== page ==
Three candidates are vying for Place 1 on the Harker Heights City Council in the May 11 election.
Stuart McLennan, Donald Eric Sandlin and Hal Schiffman answered five questions from the Herald about why they're running for office and what their priorities would be if elected.
1. Why are you running for office and what makes you the best qualified candidate?
MCLENNAN: Experience. I’m motivated to serve and am the only candidate for Place 1 who can leverage 7+ years of experience with city governance.
I served on the Harker Heights Planning & Zoning Commission from 2005 to 2012. I was elected vice chairman in 2007 and chairman four times from 2008 to 2012. I served on the infrastructure committee of Exploring New Heights in 2008.
I participated in joint workshops with the council and staff in 2008 and 2011 that refined the city’s strategic priorities. I’m familiar with the Texas Local Government Code and the Harker Heights Comprehensive Plan and Code of Ordinances.
I’ve prepared to serve on the council by attending 20 meetings and nine workshops since February 2012. I’ve also recently joined Team Killeen as executive director for support services. This affords me a unique opportunity to foster local cooperation and regional synergy. For more, see www.stu4council.org.
SANDLIN: The previous year has shown that our city government has done well, and as we might speculate, with limited resources and ever-increasing costs. It has addressed complex issues and has been guided by rules of law, the desires of individuals and interest groups, and common sense.
I support its vision with this additional thought: Growing the city, that is, increasing its commercial tax base has merit, but it must be second to maintaining and even increasing the quality of life of the city’s inhabitants. The best qualified candidate must augment these efforts with an ear to the ground, exercising wisdom, leadership and equality. I understand that.
SCHIFFMAN: I have lived in Harker Heights almost 20 years, with great appreciation for our community. I have observed quality growth and development during that time. I wish to contribute to that progress with my unique skills. Past community service on the Board of Zoning Adjustments and “Exploring New Heights II” committee persuades me that serving on the city council is how I can best continue to serve my community. Visit halschiffman.com for my 20-year community service history.
I have had a successful 43-year business career that has developed my experience and judgment. For 33 years of my career I have been general manager of various sized enclosed shopping malls, 15 years were at Killeen Mall. A shopping mall is equivalent to a small city, with the same departmental structures: public works, public safety, etc. My experience is directly on point with the issues that will face our city.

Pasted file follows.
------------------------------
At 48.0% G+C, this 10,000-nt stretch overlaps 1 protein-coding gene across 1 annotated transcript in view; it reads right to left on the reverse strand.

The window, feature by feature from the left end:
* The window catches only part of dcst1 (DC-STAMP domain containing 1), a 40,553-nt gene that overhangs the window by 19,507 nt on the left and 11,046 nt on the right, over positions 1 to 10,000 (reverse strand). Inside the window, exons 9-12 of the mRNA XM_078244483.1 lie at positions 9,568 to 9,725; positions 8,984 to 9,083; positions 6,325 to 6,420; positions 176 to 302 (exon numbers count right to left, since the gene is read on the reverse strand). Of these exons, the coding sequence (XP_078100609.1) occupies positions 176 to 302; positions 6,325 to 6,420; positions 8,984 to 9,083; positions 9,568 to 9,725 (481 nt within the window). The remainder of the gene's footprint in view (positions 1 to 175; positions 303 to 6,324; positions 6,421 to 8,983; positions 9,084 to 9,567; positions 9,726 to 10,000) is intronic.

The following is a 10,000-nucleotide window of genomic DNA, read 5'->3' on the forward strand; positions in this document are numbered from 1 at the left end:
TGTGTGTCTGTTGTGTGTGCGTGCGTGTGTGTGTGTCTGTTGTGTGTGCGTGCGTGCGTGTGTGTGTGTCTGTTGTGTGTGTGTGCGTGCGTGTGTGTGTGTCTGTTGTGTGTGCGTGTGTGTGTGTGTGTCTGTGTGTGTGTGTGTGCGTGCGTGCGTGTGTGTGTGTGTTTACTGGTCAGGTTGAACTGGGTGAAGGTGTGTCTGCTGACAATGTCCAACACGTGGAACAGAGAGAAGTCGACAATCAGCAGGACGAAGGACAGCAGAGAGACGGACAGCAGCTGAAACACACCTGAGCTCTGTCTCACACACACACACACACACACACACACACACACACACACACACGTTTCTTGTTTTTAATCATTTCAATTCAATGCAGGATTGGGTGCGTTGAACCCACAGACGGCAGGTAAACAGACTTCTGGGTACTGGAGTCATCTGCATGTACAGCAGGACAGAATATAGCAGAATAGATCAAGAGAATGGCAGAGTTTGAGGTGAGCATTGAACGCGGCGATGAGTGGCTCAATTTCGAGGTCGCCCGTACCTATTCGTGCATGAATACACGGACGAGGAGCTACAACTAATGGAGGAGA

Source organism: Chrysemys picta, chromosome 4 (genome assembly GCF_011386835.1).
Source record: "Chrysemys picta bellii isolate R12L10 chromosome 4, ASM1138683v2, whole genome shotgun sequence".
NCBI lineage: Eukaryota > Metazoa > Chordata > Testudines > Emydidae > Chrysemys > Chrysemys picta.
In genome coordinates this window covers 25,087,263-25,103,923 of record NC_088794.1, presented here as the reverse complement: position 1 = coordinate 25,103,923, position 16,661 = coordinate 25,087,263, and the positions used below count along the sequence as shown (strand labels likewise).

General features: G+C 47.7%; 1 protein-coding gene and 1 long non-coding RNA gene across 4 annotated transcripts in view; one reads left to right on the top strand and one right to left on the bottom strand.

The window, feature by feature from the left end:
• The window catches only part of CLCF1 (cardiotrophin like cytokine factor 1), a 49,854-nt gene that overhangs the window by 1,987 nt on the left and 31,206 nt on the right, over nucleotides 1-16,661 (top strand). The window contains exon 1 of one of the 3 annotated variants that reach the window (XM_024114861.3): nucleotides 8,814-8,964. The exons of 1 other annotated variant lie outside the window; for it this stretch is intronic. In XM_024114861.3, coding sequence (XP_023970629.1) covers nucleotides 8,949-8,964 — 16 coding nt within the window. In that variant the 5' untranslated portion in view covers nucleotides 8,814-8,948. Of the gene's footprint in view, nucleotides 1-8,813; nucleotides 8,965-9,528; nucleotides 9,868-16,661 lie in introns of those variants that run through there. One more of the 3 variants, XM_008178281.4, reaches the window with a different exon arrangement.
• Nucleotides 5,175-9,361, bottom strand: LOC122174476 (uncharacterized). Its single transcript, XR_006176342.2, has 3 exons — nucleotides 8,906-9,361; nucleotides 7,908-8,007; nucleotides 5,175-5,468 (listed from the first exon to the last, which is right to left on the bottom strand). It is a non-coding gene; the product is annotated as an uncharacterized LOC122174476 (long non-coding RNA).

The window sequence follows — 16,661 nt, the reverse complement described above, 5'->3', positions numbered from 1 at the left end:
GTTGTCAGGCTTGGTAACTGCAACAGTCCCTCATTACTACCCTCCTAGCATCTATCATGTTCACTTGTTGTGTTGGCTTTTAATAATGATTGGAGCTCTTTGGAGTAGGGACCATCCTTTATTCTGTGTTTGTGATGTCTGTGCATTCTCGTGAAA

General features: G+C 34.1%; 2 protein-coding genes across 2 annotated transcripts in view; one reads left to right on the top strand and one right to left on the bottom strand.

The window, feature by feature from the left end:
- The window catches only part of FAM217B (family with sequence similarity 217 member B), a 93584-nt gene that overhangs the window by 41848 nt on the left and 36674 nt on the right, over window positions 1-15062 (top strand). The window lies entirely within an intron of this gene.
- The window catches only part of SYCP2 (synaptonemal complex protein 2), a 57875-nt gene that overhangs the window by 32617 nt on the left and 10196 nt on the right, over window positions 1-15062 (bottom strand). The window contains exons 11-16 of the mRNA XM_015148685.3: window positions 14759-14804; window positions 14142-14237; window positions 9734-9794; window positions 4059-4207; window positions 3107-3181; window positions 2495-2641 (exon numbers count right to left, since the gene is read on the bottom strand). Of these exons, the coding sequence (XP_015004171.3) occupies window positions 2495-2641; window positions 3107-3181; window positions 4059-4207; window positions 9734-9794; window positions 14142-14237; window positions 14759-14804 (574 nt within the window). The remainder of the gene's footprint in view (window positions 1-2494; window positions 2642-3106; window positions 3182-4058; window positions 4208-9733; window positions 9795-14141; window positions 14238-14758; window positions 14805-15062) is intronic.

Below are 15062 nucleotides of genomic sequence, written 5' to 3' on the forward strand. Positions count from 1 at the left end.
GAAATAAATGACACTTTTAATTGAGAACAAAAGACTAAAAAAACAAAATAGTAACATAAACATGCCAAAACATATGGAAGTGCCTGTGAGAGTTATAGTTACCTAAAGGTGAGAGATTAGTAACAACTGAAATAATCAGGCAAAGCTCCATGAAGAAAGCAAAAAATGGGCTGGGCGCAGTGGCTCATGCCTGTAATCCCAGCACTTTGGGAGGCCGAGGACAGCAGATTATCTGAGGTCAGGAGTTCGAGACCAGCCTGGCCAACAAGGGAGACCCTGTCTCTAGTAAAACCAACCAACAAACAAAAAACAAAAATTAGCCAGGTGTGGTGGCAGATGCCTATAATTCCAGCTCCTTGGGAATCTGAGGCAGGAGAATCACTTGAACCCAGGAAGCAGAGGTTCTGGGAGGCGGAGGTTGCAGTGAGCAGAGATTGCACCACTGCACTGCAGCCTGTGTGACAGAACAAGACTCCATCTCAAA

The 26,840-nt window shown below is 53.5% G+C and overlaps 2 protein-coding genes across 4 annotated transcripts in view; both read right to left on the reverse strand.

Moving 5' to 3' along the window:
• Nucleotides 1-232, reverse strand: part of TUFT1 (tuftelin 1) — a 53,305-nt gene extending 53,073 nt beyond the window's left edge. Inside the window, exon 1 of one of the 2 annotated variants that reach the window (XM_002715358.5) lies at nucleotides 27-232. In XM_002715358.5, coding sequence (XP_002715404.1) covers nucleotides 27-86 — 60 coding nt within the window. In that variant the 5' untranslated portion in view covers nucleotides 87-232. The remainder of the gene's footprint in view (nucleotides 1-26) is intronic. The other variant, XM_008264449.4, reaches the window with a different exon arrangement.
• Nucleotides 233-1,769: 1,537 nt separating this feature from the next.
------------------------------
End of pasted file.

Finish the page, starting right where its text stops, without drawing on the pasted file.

2. What is the biggest issue facing Harker Heights?
MCLENNAN: Water. The council and city staff must continue to pursue visionary planning and infrastructure development in coordination with the Central Texas Council of Governments, Texas Commission on Environmental Quality, Brazos River Authority, Water Control and Improvement District No. 1 and Dog Ridge Water Supply Corporation. The city has sufficient raw, treated and sewer rights, access, and contracts from Belton Lake through 2042; however, additional contracts will be needed as we plan for a build-out population of 48,000 in 2040. To that end, the council wisely invested $8 million in a new water treatment plant that WCID No. 1 will construct on Stillhouse Hollow Lake.
SANDLIN: There are many issues facing the city that relate to the delicate balance of growth and restraint. Bordered by Killeen, Nolanville and Belton that are sprawling, our city has the opportunity to continue its development as a quaint community. To maintain this, our growth must be metered with a focus on the needs of the community. Additionally, our neighbor to the west, Fort Hood, may experience dramatic changes in the near future and ripple-downs will affect many of us, including businesses.
The city needs to be sensitive to the pressures facing the soldier, government employees and defense contractors in these tenuous times. We also need to address the “little” issues before they become large and they exist in abundance within our community.
SCHIFFMAN: The major issue facing our city is long-term economic sustainability. The time will come in the not-too-distant future when we will be landlocked and unable to annex additional area. The inability to grow and develop means revenue will plateau.
We must put the critical infrastructure that will establish the long-term economic viability and quality of life of our city in place before that happens. Fire stations, parks, sewer lines, etc. become difficult to fund once the city cannot fund them from increasing revenues.
3. How do you feel the city is doing regarding commercial and residential development?
MCLENNAN: Very well. The council and city staff continue to effectively balance property rights, compatible uses, buffer zones and growth. The city has high standards for commercial construction and should sustain development that is well sited, high quality and visually appealing, like Market Heights.